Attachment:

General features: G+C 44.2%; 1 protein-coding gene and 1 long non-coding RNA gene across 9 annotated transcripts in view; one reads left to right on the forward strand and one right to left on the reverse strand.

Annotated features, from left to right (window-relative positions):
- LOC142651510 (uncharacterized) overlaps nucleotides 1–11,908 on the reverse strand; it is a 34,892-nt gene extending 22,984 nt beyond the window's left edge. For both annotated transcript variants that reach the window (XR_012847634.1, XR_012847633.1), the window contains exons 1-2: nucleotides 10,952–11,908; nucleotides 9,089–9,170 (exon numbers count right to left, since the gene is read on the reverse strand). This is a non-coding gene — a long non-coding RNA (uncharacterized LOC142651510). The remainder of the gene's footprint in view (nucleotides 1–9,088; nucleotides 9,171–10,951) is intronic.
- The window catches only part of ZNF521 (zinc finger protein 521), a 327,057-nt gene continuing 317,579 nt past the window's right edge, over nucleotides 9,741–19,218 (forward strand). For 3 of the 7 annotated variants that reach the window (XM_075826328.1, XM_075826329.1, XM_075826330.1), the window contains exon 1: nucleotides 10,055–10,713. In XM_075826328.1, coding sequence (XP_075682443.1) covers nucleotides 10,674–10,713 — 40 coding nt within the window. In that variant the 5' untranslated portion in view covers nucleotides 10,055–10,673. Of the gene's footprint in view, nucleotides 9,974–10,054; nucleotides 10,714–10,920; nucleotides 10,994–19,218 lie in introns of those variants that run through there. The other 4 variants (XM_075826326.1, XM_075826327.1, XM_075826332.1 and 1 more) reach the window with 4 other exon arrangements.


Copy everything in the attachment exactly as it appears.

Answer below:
General features: G+C 44.2%; 1 protein-coding gene and 1 long non-coding RNA gene across 9 annotated transcripts in view; one reads left to right on the forward strand and one right to left on the reverse strand.

Annotated features, from left to right (window-relative positions):
- LOC142651510 (uncharacterized) overlaps nucleotides 1–11,908 on the reverse strand; it is a 34,892-nt gene extending 22,984 nt beyond the window's left edge. For both annotated transcript variants that reach the window (XR_012847634.1, XR_012847633.1), the window contains exons 1-2: nucleotides 10,952–11,908; nucleotides 9,089–9,170 (exon numbers count right to left, since the gene is read on the reverse strand). This is a non-coding gene — a long non-coding RNA (uncharacterized LOC142651510). The remainder of the gene's footprint in view (nucleotides 1–9,088; nucleotides 9,171–10,951) is intronic.
- The window catches only part of ZNF521 (zinc finger protein 521), a 327,057-nt gene continuing 317,579 nt past the window's right edge, over nucleotides 9,741–19,218 (forward strand). For 3 of the 7 annotated variants that reach the window (XM_075826328.1, XM_075826329.1, XM_075826330.1), the window contains exon 1: nucleotides 10,055–10,713. In XM_075826328.1, coding sequence (XP_075682443.1) covers nucleotides 10,674–10,713 — 40 coding nt within the window. In that variant the 5' untranslated portion in view covers nucleotides 10,055–10,673. Of the gene's footprint in view, nucleotides 9,974–10,054; nucleotides 10,714–10,920; nucleotides 10,994–19,218 lie in introns of those variants that run through there. The other 4 variants (XM_075826326.1, XM_075826327.1, XM_075826332.1 and 1 more) reach the window with 4 other exon arrangements.